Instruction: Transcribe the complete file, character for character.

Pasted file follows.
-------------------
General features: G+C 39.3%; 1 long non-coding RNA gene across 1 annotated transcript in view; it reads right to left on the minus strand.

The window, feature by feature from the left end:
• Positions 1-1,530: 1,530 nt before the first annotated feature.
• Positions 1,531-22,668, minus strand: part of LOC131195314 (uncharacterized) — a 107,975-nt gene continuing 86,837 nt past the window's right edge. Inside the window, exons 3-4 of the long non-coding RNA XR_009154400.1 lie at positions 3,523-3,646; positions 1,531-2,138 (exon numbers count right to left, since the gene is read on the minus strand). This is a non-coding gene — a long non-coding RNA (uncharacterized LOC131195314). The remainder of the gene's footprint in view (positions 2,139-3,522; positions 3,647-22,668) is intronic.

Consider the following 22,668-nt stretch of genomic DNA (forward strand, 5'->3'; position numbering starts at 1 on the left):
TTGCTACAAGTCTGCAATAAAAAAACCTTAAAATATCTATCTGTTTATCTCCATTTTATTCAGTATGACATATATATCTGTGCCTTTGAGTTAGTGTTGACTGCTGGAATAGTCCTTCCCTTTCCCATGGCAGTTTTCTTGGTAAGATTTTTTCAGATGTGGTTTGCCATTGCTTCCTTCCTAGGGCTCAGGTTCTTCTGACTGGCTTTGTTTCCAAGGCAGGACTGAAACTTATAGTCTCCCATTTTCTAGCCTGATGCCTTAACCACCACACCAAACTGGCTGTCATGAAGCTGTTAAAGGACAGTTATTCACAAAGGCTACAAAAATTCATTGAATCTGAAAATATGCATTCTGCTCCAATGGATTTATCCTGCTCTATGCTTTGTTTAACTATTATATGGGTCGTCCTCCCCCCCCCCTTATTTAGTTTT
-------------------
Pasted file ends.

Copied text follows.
General features: G+C 39.3%; 1 long non-coding RNA gene across 1 annotated transcript in view; it reads right to left on the minus strand.

The window, feature by feature from the left end:
• Positions 1-1,530: 1,530 nt before the first annotated feature.
• Positions 1,531-22,668, minus strand: part of LOC131195314 (uncharacterized) — a 107,975-nt gene continuing 86,837 nt past the window's right edge. Inside the window, exons 3-4 of the long non-coding RNA XR_009154400.1 lie at positions 3,523-3,646; positions 1,531-2,138 (exon numbers count right to left, since the gene is read on the minus strand). This is a non-coding gene — a long non-coding RNA (uncharacterized LOC131195314). The remainder of the gene's footprint in view (positions 2,139-3,522; positions 3,647-22,668) is intronic.

Consider the following 22,668-nt stretch of genomic DNA (forward strand, 5'->3'; position numbering starts at 1 on the left):
TTGCTACAAGTCTGCAATAAAAAAACCTTAAAATATCTATCTGTTTATCTCCATTTTATTCAGTATGACATATATATCTGTGCCTTTGAGTTAGTGTTGACTGCTGGAATAGTCCTTCCCTTTCCCATGGCAGTTTTCTTGGTAAGATTTTTTCAGATGTGGTTTGCCATTGCTTCCTTCCTAGGGCTCAGGTTCTTCTGACTGGCTTTGTTTCCAAGGCAGGACTGAAACTTATAGTCTCCCATTTTCTAGCCTGATGCCTTAACCACCACACCAAACTGGCTGTCATGAAGCTGTTAAAGGACAGTTATTCACAAAGGCTACAAAAATTCATTGAATCTGAAAATATGCATTCTGCTCCAATGGATTTATCCTGCTCTATGCTTTGTTTAACTATTATATGGGTCGTCCTCCCCCCCCCCTTATTTAGTTTT